One of the things I’ve wrestled with during and post-sabbatical is that I’m a generalist. I’m interested in many things. Here are a few of them, not including family and friends, who deserve another big pocket of time:
…art, rabbits, Stirchley, writing, photography, diary mining, bushcraft, animal tracking, composting, ballet fitness, collage, reading, ukulele, walking, ASMR, sunrises and sunsets, trips away, dementia befriending, the politics of data, the practicalities of privacy, tai chi, surfing, bodyboarding, diving, ageing, stargazing, snowshoeing, drawing, publishing, origami, MOOCs…
The list goes on and on…
Often I get temporarily obsessed by some solo female traveller/adventurer or global photojournalist or fit-at-50 Instagrammer (cue another list:
@corinneredfern, @smillieonsea, @jasonflorio, @megan_hine, @missholldoll, @victorilou, @womenandwaves, @jannerobinson, @goodbyecroptop, @baddiewinkle and @nickheyward – yes, the Haircut One Hundred dude, who has muscles and a nice life, although he’s no @renner4real or @samneilltheprop.
I guess these are the new media models we aspire to (or rather fail to live up to). I get inspired but then feel limited because hiking, photographing, adventuring or just looking Instafabulous is their singular focus. There’s no room for anything off-brand. Choosing one thing to be, no matter how fab, means saying no to the wild panorama of other things in the scene, my scene.
And so I desperately try to find connections and overlaps between my peculiar combo of interests just so I don’t go mad. I’ve taken to whiteboarding my life just to get it out of my head, print it off and then rub it all out.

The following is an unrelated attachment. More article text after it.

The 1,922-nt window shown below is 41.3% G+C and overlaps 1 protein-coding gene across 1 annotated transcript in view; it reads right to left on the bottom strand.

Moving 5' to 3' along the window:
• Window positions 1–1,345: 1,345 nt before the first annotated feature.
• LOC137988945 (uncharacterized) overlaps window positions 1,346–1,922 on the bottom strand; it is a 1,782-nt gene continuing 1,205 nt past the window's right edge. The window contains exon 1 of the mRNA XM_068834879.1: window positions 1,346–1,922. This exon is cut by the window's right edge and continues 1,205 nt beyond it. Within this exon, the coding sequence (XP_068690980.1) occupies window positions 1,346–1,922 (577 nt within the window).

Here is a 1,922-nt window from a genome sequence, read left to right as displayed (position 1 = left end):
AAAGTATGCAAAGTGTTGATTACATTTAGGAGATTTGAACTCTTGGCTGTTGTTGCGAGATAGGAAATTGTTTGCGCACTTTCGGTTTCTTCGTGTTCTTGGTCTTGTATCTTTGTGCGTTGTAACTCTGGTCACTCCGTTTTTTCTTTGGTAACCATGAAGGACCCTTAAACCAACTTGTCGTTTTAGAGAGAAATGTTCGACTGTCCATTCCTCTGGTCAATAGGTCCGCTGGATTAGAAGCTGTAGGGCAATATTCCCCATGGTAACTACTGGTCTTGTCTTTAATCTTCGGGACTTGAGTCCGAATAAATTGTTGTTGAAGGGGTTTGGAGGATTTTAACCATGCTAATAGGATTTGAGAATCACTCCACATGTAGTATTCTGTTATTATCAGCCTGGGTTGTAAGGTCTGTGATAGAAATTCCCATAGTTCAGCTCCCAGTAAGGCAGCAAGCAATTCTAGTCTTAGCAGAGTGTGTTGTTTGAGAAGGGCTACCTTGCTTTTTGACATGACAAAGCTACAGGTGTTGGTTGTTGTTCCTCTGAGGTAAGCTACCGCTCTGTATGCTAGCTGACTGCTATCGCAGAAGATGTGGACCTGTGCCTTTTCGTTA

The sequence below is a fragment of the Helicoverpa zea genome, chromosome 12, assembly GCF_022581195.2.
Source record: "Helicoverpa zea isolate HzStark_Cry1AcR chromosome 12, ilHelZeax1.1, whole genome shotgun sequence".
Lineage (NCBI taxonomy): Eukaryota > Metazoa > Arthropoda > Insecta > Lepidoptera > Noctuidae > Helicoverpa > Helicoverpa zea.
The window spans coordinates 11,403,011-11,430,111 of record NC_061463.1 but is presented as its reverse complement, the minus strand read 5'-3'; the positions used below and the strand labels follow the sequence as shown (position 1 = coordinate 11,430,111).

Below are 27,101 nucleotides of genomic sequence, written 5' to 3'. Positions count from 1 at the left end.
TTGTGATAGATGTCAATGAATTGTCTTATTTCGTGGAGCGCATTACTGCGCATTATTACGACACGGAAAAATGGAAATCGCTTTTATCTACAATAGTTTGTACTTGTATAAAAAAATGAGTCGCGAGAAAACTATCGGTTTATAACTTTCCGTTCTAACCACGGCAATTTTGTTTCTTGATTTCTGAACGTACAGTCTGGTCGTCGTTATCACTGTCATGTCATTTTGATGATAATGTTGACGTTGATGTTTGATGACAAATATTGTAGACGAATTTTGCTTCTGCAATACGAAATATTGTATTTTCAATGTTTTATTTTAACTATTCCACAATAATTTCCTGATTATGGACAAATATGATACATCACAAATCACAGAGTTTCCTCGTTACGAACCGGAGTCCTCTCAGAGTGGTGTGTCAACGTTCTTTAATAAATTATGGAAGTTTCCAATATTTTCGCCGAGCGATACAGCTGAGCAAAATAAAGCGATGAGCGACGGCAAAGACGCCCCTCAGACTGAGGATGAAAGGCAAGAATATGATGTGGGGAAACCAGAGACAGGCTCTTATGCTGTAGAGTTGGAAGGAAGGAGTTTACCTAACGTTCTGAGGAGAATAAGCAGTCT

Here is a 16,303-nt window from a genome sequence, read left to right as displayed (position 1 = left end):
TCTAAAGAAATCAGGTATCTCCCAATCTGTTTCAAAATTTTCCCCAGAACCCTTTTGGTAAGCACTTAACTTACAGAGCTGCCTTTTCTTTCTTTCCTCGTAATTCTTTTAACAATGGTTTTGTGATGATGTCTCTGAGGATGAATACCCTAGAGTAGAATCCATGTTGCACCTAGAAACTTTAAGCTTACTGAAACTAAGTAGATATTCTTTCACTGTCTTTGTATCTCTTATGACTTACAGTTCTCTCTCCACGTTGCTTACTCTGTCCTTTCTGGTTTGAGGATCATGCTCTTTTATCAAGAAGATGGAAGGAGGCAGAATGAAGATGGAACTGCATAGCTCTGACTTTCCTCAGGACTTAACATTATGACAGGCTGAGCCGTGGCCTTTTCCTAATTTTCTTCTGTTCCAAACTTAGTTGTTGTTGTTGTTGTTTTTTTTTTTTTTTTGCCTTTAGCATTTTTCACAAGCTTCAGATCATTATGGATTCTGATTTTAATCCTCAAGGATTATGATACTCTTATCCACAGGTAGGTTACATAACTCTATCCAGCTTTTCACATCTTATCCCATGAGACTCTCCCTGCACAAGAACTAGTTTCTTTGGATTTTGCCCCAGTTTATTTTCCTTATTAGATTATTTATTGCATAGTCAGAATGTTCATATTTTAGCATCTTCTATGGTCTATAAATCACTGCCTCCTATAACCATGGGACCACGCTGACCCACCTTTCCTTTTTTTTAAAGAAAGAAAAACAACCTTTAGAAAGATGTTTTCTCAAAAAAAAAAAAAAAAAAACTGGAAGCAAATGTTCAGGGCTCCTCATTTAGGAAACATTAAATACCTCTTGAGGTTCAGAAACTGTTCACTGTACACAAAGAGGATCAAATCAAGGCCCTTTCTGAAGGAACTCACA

I think feeling overwhelmed is due to the inability to make some hard decisions about what to do first. As my sister points out, it’s good to have choices. It’s also good to make them.
The past few months have felt like receiving a year’s total of work and having to sort it into something I can get my head around. Where to start?
A word came to me while swamped in the interests mire: SEASONS.
‘Seasons’ is a looser, more easygoing and less worky word than priorities or commitments. Like some longhaired hippie supervisor, a seasonal focus allows me a time to write and a time to create (my two main conflicts at present), and these gently overlay the daily necessities of health, fitness and meeting financial commitments.
So I decided to spent the summer season writing and the autumn season on art stuff (I’m calling it pre-art).
Of course, as soon as I decided to put writing first, I met with my art mentor (yes, I have an awesome art mentor) – and she rooted out some really interested ideas.
So, I’ve now got a few backburner art tasks to break up writing season. And I’ll likely do some editing and proofreading and learning about e-publishing when art season starts in the autumn.
My plan may not be Instagram-sexy but it’s a pressure drop.
If I’ve been out of touch recently, this is why.